Boyhood (2014) Movie Review


I remember moving to a new town and leaving my grade-school friends behind. I remember kids with something to prove shoving themselves into me and then getting in my face and sneering don’t bump into me, daring me to do anything but turn and walk away. I remember the first time a girl followed me around school. I remember heading for college and huddling around like-minded sensitive types, surveying the adult world we were preparing to occupy, and, like probably every other kid on the planet does when they reach this stage, thinking out loud just as the lead character in Boyhood does: We’re f**ked.

In fact, that’s also what I was generally thinking about this year in movies—until Richard Linklater‘s marvelous coming-of-age film came along.

Linklater–perhaps most well-known for charting the evolving romantic relationship between characters played by Ethan Hawke and Julie Delpy in what very much resembles real time in the films Before Sunrise, Before Sunset, and last year’s Before Midnight–has pulled off a truly daring feat of filmmaking with Boyhood. The film was shot over a period of 12 years, so that the growth of young Texas boy Mason (Ellar Coltrane) from grade school to college age could be depicted with a special kind of authenticity; we watch a child become a young man right before our eyes in a work that takes the conceit behind Michael Apted’s “Up” documentaries and fuses it to a naturalistic family drama. Hawke, who clearly has affection for these unique cinematic experiments, plays the boy’s father.


Mason’s mother (Patricia Arquette) has primary custody of her son and his older sister (played by Lorelei Linklater, the filmmaker’s own daughter), and struggles to make life better for the family by returning to school at night to become a teacher. She has a knack for latching onto bad men, however, and the two she connects with after divorcing Mason’s father turn out to be very poor step-parents—leading Mason to treat the time he spends with his biological father as an important emotional anchor.

What struck me as most impressive about Boyhood is that it is about our experience of the story more than the events of the story, but at the same time, it avoids the trap of coming across like a gimmick film. There is just enough de-emphasizing of plot to give us the feeling of everyday life, but also just enough story to provide structure and momentum, with Linklater’s transitions from one year to the next creatively natural and seamless. We never get that “one year later” feeling (and there are certainly no captions or overdramatic visual devices to mark the passage of time), but we are also never confused about where we are in the timeline.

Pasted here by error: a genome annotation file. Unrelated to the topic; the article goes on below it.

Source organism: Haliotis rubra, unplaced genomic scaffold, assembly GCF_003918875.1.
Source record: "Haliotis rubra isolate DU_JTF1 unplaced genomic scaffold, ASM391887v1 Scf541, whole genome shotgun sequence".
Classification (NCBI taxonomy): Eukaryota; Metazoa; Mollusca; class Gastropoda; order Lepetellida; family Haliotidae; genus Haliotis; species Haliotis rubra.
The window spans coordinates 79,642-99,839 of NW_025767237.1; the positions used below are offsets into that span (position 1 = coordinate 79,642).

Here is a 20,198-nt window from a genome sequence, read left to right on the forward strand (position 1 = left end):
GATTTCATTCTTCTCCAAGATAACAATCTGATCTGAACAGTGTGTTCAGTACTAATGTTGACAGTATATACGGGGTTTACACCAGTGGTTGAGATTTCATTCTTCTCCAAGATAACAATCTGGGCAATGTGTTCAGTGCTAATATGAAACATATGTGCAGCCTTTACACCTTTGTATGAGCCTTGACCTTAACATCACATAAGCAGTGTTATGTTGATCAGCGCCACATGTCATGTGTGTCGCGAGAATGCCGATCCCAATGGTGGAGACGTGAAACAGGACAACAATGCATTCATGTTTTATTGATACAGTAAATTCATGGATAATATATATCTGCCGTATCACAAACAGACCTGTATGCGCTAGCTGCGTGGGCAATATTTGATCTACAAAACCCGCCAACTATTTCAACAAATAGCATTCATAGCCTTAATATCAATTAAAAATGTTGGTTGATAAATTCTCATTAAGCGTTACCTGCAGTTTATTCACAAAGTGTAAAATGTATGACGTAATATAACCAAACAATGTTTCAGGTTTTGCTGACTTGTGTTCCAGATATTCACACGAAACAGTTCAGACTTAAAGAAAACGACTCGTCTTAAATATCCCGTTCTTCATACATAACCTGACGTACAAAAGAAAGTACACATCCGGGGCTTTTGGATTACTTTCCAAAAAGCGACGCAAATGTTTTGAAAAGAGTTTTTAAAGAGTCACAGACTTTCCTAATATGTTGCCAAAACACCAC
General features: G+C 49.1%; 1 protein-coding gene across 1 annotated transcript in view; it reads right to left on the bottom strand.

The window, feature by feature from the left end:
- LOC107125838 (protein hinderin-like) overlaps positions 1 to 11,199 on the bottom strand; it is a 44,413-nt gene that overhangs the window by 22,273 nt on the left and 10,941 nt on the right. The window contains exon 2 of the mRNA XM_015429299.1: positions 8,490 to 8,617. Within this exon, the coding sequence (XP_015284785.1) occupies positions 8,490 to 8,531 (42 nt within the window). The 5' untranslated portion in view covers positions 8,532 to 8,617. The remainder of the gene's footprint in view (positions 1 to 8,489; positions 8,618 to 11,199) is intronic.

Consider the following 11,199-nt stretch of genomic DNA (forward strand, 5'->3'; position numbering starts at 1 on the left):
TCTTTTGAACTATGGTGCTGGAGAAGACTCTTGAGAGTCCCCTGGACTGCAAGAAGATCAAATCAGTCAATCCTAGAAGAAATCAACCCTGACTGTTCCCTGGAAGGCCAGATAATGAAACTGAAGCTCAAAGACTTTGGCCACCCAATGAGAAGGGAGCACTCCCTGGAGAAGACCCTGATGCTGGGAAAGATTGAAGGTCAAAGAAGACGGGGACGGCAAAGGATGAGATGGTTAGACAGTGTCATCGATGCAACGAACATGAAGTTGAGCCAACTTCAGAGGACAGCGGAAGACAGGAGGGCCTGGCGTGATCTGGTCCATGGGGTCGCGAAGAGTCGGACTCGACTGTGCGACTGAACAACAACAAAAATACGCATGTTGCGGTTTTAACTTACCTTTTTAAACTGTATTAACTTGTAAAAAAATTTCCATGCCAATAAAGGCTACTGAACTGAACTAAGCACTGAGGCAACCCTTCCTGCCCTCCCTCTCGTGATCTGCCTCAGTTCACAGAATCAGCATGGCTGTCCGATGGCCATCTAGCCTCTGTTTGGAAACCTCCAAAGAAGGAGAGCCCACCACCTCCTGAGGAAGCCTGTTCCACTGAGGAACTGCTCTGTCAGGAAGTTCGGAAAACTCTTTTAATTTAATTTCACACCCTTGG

There are clever signifiers to mark our way through the years—there is talk of the Iraq War invasion, a Harry Potter book release party, Mason playing Gameboy Advance one year and an Xbox later on, and so forth. The story takes place in Texas, so we have nods to the Jesus and gun cultures, though not in the overly didactic way you might expect.


And you’ll be really stunned to watch little Ellar Coltrane grow up to resemble a young Ethan Hawke—this was as gutsy and brilliant a piece of casting as you will see in the movies. The rest of the cast turns in equally impressive performances for their realism and restraint. There are no melodramatic “Oscar scenes,” in that pejorative way of thinking about big movie moments, to be found here—only once or twice do scenes feel particularly “written”; in his teen years, Mason develops an interest in photography, and in one scene a teacher delivers a lengthy admonishment to him about work ethic and success in the arts, and that scene does feel a bit on the nose in its semi-autobiographical construction…but even for that weakness, it’s still a recognizable situation. Who among us hasn’t gotten one of those “nose to the grindstone” speeches from an adult when we were kids?

Whether you are male or female, young or old, you are likely to recognize yourself at various points throughout Boyhood. You will see yourself as a child; you will see yourself as a parent, or a step-parent; you might nod in recognition at those moments a character appears beaten down by life, just as you will picture those times you found yourself embracing the piercing beauty of a fleeting moment.

You’re also likely to start thinking, as I did, about how your life was or is different from the lives depicted onscreen—oh, that’s not how it was for me—and that, too, is key to the genius of this movie’s storytelling. From moment to moment to moment, you are thoroughly invested not just in the connecting to how these characters are formed through time, but how the characters relate, or don’t, to your own evolution through the years.

There’s that saying: Give me the boy until he is seven, and I’ll give you the man. Richard Linklater’s Boyhood shows us how that might be true, and how it might be false. It shows us how we think we’ve got it all figured out, until we realize we haven’t a clue. It reveals how we spend our lives either looking forward, or looking back, and how that soulful displacement gifts and curses our ability to live where we always truly are—in this present moment. And the next. And the next after that. In every right now.